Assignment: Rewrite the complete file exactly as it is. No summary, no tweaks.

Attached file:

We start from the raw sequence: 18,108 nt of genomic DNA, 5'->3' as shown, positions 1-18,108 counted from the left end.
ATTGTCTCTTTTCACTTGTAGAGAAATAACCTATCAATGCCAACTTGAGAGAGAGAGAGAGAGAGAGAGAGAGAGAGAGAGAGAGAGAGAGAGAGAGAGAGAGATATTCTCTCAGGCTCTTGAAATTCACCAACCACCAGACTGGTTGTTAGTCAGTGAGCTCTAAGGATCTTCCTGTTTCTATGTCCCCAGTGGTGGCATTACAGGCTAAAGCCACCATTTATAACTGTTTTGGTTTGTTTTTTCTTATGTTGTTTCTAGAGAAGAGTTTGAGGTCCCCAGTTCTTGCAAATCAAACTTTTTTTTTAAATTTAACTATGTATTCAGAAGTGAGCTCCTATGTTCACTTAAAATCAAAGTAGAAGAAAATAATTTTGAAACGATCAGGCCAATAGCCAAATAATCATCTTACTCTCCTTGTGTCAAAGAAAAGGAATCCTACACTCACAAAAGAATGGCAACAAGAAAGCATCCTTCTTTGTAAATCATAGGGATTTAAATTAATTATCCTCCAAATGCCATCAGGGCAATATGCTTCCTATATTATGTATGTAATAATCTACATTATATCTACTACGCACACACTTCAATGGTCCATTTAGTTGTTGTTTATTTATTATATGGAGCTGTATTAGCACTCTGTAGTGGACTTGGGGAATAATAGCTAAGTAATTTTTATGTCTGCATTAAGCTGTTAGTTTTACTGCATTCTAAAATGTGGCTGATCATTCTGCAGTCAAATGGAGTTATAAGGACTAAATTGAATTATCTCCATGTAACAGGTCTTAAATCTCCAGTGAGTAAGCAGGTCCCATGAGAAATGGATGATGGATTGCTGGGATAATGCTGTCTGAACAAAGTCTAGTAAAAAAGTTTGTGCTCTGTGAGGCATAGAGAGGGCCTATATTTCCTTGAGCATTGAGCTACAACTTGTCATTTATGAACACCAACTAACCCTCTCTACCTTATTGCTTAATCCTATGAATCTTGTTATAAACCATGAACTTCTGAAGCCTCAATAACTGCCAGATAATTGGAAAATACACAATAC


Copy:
We start from the raw sequence: 18,108 nt of genomic DNA, 5'->3' as shown, positions 1-18,108 counted from the left end.
ATTGTCTCTTTTCACTTGTAGAGAAATAACCTATCAATGCCAACTTGAGAGAGAGAGAGAGAGAGAGAGAGAGAGAGAGAGAGAGAGAGAGAGAGAGAGAGAGATATTCTCTCAGGCTCTTGAAATTCACCAACCACCAGACTGGTTGTTAGTCAGTGAGCTCTAAGGATCTTCCTGTTTCTATGTCCCCAGTGGTGGCATTACAGGCTAAAGCCACCATTTATAACTGTTTTGGTTTGTTTTTTCTTATGTTGTTTCTAGAGAAGAGTTTGAGGTCCCCAGTTCTTGCAAATCAAACTTTTTTTTTAAATTTAACTATGTATTCAGAAGTGAGCTCCTATGTTCACTTAAAATCAAAGTAGAAGAAAATAATTTTGAAACGATCAGGCCAATAGCCAAATAATCATCTTACTCTCCTTGTGTCAAAGAAAAGGAATCCTACACTCACAAAAGAATGGCAACAAGAAAGCATCCTTCTTTGTAAATCATAGGGATTTAAATTAATTATCCTCCAAATGCCATCAGGGCAATATGCTTCCTATATTATGTATGTAATAATCTACATTATATCTACTACGCACACACTTCAATGGTCCATTTAGTTGTTGTTTATTTATTATATGGAGCTGTATTAGCACTCTGTAGTGGACTTGGGGAATAATAGCTAAGTAATTTTTATGTCTGCATTAAGCTGTTAGTTTTACTGCATTCTAAAATGTGGCTGATCATTCTGCAGTCAAATGGAGTTATAAGGACTAAATTGAATTATCTCCATGTAACAGGTCTTAAATCTCCAGTGAGTAAGCAGGTCCCATGAGAAATGGATGATGGATTGCTGGGATAATGCTGTCTGAACAAAGTCTAGTAAAAAAGTTTGTGCTCTGTGAGGCATAGAGAGGGCCTATATTTCCTTGAGCATTGAGCTACAACTTGTCATTTATGAACACCAACTAACCCTCTCTACCTTATTGCTTAATCCTATGAATCTTGTTATAAACCATGAACTTCTGAAGCCTCAATAACTGCCAGATAATTGGAAAATACACAATAC